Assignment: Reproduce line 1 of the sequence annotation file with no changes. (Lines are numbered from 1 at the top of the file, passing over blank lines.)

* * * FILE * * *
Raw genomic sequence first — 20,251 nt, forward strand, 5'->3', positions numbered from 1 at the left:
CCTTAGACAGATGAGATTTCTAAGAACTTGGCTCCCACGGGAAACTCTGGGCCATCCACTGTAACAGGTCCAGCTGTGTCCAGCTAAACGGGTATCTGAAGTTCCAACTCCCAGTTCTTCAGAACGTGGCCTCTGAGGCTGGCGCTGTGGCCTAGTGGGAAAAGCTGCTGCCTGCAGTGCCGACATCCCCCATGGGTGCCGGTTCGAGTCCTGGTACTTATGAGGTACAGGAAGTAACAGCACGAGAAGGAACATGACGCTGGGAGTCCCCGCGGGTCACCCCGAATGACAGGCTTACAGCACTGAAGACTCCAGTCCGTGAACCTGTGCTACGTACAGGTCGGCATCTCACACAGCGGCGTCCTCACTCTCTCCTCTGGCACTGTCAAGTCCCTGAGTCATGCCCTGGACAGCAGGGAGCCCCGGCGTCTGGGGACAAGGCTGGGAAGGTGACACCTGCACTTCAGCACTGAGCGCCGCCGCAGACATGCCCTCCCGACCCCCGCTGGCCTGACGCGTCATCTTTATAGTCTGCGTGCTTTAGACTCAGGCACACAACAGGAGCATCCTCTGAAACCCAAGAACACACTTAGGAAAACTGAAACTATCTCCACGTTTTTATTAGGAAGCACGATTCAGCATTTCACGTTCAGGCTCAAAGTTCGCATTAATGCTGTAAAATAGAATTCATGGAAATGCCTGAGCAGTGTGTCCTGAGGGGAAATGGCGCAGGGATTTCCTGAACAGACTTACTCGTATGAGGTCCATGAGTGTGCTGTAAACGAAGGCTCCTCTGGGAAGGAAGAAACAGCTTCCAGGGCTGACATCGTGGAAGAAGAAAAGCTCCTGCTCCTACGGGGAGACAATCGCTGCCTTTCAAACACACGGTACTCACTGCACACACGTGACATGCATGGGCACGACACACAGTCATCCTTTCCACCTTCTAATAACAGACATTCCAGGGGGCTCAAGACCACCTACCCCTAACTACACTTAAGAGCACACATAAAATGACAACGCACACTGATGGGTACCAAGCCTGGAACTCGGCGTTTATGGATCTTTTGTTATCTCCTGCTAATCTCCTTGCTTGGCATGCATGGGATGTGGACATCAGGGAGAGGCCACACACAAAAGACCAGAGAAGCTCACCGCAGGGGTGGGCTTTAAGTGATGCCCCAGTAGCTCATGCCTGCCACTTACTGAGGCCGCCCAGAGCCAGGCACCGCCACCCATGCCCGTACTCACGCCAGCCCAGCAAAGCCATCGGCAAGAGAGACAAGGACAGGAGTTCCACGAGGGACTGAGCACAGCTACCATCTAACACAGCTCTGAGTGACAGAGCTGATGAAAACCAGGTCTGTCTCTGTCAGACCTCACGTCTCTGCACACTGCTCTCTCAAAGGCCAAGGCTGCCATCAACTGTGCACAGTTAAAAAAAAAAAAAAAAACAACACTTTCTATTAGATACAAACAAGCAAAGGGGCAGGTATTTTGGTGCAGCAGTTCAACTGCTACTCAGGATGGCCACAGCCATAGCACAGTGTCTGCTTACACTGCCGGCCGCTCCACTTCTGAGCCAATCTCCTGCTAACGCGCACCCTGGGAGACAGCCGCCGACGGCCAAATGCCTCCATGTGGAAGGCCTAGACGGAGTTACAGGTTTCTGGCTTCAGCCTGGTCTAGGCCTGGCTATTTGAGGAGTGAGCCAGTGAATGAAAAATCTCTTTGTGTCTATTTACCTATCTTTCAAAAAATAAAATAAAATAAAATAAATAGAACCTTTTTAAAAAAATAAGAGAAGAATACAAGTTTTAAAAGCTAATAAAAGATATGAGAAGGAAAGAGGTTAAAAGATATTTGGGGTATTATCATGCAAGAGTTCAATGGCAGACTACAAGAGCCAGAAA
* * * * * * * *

Raw genomic sequence first — 20,251 nt, forward strand, 5'->3', positions numbered from 1 at the left: